General anesthesia evokes a dual mystery: How does it disrupt consciousness, including sensory perception, and what might that say about the nature of consciousness. A new study led by researchers at The Picower Institute for Learning and Memory at MIT provides evidence in animals that consciousness depends on properly synchronized communication across the brain's cortex and that the anesthetic drug propofol cancels sensory processing by cutting it off.
In the Journal of Cognitive Neuroscience, researchers report clear evidence that in anesthetized animals, sounds and tactile sensations still produced neural activity in an area of the cortex that receives incoming sensory information. But just as clearly, measurements of neural spiking and broader oscillatory activity showed that those signals failed to propagate to three other cortical regions with higher-level processing and cognitive responsibilities, as seen during normal wakefulness.
"What this study shows is that the cortex isn't getting on the same page," said study corresponding author Earl K. Miller, Picower Professor in the Department of Brain and Cognitive Sciences at MIT. "Information is making it to the cortex. It's being registered in primary sensory areas. It's just not reaching the rest of the cortex. Because of the anesthesia, it only makes it part of the way through."
The significance of that, said co-senior author Emery N. Brown, Edward Hood Taplin Professor of Medical Engineering and Computational Neuroscience, is that "the study suggests that consciousness requires coordination of activities among cortical regions. Simply activating one or more of these regions is not sufficient."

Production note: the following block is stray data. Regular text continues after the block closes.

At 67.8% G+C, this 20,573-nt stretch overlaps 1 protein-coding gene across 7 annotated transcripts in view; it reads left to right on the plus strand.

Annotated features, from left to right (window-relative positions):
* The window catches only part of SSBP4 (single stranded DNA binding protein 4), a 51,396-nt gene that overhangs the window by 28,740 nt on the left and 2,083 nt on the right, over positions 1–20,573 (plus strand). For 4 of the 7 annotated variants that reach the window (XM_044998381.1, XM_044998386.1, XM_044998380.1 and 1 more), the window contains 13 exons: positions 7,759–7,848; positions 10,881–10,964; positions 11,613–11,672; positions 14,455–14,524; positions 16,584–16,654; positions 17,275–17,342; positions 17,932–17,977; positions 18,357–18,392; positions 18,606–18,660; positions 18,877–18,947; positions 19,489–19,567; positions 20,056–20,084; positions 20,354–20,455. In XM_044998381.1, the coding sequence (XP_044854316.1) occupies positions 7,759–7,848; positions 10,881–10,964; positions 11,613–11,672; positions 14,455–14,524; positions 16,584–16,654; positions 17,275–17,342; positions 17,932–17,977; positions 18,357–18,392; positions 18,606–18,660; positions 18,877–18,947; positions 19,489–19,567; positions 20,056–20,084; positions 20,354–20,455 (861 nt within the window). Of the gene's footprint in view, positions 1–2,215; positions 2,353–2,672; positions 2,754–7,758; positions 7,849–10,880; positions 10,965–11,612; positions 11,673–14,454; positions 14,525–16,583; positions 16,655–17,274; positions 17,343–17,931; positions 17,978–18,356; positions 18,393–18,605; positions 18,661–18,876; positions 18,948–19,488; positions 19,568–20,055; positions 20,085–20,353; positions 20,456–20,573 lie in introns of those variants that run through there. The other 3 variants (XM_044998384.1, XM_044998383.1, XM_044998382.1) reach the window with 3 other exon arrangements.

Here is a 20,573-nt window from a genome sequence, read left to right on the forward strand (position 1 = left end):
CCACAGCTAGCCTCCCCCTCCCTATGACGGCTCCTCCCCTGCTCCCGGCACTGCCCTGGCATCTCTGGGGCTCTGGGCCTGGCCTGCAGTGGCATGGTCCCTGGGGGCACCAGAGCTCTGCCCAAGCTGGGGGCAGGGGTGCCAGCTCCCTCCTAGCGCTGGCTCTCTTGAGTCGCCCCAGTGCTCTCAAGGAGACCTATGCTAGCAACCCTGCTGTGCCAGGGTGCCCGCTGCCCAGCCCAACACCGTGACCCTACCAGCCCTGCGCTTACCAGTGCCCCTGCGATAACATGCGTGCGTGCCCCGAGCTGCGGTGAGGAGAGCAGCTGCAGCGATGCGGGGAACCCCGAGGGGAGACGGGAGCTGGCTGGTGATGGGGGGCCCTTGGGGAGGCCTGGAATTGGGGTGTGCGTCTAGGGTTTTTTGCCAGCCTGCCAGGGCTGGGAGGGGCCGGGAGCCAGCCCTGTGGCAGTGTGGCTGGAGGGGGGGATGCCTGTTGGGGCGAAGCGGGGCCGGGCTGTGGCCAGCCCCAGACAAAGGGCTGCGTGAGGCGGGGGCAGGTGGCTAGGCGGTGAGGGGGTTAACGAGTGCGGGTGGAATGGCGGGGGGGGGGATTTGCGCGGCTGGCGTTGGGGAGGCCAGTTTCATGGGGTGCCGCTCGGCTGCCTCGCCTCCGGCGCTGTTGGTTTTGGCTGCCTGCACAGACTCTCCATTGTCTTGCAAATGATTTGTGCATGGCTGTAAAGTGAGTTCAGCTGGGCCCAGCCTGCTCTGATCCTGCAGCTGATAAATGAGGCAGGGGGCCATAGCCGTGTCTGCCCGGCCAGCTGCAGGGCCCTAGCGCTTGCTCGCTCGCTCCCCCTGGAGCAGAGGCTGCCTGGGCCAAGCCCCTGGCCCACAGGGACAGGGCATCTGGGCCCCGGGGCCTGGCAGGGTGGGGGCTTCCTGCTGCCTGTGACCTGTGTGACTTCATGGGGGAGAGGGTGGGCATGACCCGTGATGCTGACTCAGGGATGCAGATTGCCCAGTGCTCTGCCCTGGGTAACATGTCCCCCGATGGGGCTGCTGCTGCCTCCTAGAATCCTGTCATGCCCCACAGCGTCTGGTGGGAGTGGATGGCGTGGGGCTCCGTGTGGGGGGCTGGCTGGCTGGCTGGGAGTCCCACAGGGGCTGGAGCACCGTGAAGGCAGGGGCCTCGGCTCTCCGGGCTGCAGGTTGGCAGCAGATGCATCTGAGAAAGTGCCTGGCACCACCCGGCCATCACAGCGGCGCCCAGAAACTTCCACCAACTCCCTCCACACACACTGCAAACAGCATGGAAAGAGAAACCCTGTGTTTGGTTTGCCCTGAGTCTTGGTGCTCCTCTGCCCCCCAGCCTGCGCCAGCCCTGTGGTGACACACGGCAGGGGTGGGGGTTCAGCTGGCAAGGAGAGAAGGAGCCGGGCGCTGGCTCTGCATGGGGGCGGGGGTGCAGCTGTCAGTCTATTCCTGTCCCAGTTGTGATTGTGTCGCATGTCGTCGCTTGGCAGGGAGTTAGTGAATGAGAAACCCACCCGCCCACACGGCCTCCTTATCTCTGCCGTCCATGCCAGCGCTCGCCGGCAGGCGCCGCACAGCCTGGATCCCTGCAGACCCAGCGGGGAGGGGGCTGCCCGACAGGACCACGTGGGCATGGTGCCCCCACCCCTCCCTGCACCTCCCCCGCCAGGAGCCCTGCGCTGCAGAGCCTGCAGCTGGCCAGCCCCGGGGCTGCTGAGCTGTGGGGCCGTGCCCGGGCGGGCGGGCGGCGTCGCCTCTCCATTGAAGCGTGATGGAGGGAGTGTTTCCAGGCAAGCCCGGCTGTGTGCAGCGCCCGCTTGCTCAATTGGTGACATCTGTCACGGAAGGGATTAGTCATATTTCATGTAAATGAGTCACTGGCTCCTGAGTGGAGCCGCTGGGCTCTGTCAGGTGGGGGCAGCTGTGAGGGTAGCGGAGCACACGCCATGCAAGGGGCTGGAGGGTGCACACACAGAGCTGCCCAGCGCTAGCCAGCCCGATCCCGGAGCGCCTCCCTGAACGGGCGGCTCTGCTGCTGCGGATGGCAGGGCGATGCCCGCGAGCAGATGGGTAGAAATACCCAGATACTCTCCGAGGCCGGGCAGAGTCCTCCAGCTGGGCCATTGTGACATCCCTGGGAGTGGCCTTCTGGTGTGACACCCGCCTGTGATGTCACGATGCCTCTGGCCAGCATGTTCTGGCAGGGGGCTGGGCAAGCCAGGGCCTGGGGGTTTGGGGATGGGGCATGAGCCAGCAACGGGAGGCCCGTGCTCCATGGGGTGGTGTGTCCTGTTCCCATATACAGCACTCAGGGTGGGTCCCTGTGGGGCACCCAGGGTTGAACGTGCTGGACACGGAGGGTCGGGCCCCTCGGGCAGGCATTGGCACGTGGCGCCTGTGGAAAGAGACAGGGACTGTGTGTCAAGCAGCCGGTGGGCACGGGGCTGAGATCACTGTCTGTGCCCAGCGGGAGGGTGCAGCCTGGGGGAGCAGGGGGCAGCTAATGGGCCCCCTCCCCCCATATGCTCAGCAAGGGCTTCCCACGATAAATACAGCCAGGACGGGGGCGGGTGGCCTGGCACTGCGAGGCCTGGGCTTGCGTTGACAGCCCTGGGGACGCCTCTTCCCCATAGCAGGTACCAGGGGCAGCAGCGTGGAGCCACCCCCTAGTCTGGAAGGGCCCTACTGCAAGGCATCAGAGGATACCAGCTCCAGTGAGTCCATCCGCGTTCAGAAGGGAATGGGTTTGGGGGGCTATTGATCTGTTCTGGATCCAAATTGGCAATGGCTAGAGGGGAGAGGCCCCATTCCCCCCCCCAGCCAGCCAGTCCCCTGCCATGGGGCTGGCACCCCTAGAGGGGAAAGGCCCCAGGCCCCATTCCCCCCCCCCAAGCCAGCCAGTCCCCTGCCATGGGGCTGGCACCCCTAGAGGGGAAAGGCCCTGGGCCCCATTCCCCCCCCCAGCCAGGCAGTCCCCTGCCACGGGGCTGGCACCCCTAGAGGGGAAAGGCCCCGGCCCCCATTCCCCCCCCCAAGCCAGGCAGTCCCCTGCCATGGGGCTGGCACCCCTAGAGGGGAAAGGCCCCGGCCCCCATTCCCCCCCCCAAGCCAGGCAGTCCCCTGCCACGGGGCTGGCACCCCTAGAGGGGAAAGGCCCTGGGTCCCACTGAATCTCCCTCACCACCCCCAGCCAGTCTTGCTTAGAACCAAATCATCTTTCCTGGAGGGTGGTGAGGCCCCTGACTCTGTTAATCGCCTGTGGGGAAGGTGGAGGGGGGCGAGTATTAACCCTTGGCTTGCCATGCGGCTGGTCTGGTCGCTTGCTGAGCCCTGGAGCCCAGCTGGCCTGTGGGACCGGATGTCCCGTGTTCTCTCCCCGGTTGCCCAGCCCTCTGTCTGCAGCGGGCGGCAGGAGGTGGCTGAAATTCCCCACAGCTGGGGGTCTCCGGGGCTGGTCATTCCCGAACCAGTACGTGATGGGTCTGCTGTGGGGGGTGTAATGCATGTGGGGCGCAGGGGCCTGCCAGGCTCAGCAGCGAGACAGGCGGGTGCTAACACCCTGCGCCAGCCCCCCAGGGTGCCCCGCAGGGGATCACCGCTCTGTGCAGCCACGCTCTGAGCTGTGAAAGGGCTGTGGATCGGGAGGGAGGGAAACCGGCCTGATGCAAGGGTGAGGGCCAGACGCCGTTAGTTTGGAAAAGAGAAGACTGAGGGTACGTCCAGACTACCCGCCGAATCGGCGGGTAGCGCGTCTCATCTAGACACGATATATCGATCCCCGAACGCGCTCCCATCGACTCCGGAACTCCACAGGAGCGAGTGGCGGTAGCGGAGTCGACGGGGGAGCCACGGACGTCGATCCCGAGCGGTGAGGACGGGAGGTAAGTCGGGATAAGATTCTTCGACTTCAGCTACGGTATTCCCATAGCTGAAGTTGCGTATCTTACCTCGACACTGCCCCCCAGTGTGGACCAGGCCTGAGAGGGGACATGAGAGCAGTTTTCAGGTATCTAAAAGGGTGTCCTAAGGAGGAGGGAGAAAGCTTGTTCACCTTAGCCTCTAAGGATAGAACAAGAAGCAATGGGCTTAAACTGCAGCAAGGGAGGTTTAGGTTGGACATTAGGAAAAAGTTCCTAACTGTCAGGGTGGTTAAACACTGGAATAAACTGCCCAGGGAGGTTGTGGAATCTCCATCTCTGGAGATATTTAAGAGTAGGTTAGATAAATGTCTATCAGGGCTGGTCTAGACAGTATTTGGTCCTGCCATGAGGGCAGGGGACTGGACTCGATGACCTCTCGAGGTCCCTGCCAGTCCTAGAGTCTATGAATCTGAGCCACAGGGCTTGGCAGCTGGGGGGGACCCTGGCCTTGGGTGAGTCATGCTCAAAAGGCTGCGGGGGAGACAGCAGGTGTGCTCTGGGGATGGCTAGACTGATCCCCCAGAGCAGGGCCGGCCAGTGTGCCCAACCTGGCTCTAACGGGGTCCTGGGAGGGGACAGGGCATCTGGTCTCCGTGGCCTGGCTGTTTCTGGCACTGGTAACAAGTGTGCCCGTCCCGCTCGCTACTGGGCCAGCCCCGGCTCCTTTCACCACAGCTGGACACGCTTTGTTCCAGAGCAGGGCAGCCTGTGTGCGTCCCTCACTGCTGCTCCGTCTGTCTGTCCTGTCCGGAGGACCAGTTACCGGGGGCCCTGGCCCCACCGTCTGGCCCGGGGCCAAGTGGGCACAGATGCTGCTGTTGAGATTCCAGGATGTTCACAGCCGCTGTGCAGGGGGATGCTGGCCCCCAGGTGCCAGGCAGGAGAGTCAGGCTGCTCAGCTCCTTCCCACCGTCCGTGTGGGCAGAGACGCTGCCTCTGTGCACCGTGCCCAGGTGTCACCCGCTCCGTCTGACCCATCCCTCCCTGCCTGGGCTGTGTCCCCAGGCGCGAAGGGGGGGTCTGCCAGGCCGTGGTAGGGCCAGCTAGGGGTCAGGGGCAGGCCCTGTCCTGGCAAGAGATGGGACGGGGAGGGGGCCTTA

Study lead author John Tauber, who recently earned his Ph.D. at MIT in Brown's lab, said the study could aid efforts to improve anesthesiology care. Brown is an anesthesiologist at Massachusetts General Hospital as well as an MIT professor of Brain and Cognitive Sciences, a member of the Institute for Medical Engineering and Science, and a faculty member of Harvard Medical School.
"We hope our paper further highlights the importance of actively monitoring what is happening in the brain during anesthesia," Tauber said. "Future studies in this direction will help us develop clear indicators of whether a patient is still processing sensory information. This would allow anesthesiologists to adjust drug dosage and prevent intraoperative awareness from occurring."
Stymied sensory processing
To conduct the study the team worked with two animal subjects to measure brain activity -- both the electrical "spiking" of individual neurons and their collective rhythmic activity -- via electrode arrays placed in four areas of the cortex both before and after they underwent propofol general anesthesia. The researchers selected the areas of the cortex to represent its hierarchical continuum of functions from initial sensation (the superior temporal gyrus, or STG) to increasingly high levels of cognition (the posterior parietal cortex, or PPC; Region 8A; and the prefrontal cortex, or PFC).